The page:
The low costs and high quality of living in Nicaragua compel people to settle down effective immediately, but it does take some time. Getting a residency in Nicaragua starts with the Foreign Promotions Investment Law. You’ll be required to make an investment of at least $30,000—which is far less than what you’d have to invest to obtain residency in a place like Costa Rica. This includes land and property—such as if you own land worth $30,000 in your home country.
Visits to the Nicaraguan consulate will follow; a detailed account of obtaining residency in Nicaragua can be read here.
A Quiet Life
Living in Nicaragua is a deeply personal, quiet experience that brings peace and calm with it. It’s a country with a small population, and even though blending in with the locals is not as easy as it is in Costa Rica, it’s still easy enough. You’ll have a small social circle here, but will generally be known to all.
Since Nicaragua is one of the most affordable places to live in when it comes to Central America, you won’t have much trouble even if you don’t have a business here. Your retirement funds should suffice. Buying real estate won’t be much of a burden on your savings either—you can purchase beachfront condos at the coast for as little as $140,000.
The infrastructure in Nicaragua is making great strides, there are no restrictions on foreign investments, and the air is relatively cleaner—and thus healthier—compared to the environment in more developed countries. If you have family in the U.S., they can get to Nicaragua via a 3-hour flight from Miami, and have lobster and beer for dinner with you that will cost you something like $10.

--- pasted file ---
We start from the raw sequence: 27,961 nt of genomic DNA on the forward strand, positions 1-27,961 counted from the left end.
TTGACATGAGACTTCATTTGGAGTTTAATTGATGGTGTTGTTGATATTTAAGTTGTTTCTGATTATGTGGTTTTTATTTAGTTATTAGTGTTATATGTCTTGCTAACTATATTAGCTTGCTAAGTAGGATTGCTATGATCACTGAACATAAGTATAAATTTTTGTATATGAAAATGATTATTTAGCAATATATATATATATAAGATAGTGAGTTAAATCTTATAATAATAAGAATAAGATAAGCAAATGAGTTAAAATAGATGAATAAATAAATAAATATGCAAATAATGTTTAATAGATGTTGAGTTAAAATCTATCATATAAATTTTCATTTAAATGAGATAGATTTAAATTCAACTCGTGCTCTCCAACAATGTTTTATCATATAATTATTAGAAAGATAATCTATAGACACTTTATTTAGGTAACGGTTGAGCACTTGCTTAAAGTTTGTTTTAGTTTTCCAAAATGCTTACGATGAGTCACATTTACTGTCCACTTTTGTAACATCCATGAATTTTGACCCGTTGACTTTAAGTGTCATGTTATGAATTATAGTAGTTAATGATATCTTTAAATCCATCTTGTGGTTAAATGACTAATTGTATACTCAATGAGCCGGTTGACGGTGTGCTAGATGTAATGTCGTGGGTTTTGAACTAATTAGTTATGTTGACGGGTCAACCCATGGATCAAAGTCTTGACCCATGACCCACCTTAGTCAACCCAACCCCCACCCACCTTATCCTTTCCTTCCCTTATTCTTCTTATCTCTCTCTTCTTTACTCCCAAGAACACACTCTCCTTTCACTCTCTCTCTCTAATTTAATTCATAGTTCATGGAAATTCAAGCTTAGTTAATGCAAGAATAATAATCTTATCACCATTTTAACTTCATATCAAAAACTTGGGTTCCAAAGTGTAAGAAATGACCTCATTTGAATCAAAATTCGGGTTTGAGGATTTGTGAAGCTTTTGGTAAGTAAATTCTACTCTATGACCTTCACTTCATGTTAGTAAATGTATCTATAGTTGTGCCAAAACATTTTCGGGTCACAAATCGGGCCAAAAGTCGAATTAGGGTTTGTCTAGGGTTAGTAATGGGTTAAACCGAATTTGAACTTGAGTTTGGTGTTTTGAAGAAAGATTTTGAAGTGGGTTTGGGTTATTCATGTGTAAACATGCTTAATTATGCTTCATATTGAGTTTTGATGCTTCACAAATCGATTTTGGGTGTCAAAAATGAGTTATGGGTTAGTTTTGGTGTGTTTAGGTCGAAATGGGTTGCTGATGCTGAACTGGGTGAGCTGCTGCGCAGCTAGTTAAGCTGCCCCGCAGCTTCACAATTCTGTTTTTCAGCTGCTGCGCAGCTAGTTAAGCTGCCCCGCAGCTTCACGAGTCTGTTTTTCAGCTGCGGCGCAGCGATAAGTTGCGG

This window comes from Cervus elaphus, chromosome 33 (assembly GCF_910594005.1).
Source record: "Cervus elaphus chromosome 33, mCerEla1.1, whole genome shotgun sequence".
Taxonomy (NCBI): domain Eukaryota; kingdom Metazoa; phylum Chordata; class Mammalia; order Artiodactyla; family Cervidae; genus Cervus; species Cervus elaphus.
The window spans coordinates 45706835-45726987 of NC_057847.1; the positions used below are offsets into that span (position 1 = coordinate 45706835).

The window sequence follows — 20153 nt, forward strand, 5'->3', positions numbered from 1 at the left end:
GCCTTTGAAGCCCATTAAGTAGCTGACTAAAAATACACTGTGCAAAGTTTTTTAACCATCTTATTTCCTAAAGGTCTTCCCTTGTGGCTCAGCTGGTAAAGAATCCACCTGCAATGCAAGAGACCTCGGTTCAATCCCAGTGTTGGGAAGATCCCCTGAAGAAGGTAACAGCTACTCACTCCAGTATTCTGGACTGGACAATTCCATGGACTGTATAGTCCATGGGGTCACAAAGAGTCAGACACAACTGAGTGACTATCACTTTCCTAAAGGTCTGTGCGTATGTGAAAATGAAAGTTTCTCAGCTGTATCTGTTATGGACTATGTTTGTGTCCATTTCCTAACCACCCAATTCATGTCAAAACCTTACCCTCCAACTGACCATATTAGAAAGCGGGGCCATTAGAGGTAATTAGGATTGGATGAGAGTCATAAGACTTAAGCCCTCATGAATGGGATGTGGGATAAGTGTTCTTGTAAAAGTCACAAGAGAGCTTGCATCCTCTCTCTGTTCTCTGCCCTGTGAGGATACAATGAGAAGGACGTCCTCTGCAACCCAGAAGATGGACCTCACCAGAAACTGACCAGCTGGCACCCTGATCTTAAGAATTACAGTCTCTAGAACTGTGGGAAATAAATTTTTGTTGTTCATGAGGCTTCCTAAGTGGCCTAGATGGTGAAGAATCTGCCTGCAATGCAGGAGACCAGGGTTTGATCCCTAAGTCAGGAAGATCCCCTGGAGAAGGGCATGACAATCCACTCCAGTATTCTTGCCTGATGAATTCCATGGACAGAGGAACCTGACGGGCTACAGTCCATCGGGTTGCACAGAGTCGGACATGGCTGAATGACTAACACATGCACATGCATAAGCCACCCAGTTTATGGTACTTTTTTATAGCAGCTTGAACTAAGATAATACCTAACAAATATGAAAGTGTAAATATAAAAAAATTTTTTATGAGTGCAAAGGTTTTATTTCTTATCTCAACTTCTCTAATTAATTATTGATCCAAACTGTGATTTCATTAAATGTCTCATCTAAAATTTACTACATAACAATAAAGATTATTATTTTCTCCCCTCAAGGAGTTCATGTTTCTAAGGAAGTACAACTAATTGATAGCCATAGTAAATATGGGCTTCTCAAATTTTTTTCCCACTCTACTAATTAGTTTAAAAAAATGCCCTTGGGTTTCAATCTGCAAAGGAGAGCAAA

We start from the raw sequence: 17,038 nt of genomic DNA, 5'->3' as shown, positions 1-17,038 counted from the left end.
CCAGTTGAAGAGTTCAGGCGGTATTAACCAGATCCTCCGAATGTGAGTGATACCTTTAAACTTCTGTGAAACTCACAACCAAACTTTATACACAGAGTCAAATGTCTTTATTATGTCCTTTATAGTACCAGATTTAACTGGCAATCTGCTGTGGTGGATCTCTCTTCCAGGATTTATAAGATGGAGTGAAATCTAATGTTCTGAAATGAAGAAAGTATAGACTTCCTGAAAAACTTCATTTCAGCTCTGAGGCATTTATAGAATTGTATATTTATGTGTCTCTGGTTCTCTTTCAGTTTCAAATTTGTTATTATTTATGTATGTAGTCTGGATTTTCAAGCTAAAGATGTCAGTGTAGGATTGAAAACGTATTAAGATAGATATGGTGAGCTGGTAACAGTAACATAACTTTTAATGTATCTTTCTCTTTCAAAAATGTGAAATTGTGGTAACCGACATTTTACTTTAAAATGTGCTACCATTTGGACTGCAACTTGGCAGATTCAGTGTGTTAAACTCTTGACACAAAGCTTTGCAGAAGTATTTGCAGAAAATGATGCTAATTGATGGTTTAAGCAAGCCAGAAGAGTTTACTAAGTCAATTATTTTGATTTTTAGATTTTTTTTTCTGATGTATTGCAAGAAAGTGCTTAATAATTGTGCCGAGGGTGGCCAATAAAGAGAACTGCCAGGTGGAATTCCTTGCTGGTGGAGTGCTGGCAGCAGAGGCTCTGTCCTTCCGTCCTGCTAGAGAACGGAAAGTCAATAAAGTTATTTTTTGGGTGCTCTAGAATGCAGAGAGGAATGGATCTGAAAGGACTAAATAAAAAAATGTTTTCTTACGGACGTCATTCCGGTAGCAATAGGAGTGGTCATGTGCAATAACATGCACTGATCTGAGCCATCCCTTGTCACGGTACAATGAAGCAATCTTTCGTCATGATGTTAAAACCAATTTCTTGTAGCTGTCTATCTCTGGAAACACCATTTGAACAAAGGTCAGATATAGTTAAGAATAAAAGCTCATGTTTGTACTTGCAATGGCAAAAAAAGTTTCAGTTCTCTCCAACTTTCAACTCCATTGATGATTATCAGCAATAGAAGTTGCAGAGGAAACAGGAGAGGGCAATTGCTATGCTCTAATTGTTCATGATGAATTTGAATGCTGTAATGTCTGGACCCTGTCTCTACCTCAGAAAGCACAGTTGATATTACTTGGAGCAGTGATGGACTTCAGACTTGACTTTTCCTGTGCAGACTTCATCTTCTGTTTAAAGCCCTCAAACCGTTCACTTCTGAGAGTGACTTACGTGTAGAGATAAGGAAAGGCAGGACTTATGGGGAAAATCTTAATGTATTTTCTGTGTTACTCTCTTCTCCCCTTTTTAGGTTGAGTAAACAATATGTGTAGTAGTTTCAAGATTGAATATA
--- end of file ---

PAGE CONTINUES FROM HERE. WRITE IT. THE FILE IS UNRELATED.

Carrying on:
A Final Word on Living in Nicaragua
Expats in Nicaragua usually want to live out their remaining days in peace, in a country where quality living is affordable and within reach. A country with a vibrant culture and some of the most stunning beaches in the world, and as a Plan-B it also makes sense on many levels.
If you’d like additional details and quick tips on how to settle in Nicaragua permanently, here’s an earlier quick piece I wrote about it. You can also download a trusty guide here—it’s absolutely free of charge!
I hope you enjoyed reading: How to Settle Down in Nicaragua as an Expat. I would also love to give you, free of charge, our country guide for Nicaragua. Here are some additional articles about Nicaragua that I know you’ll love: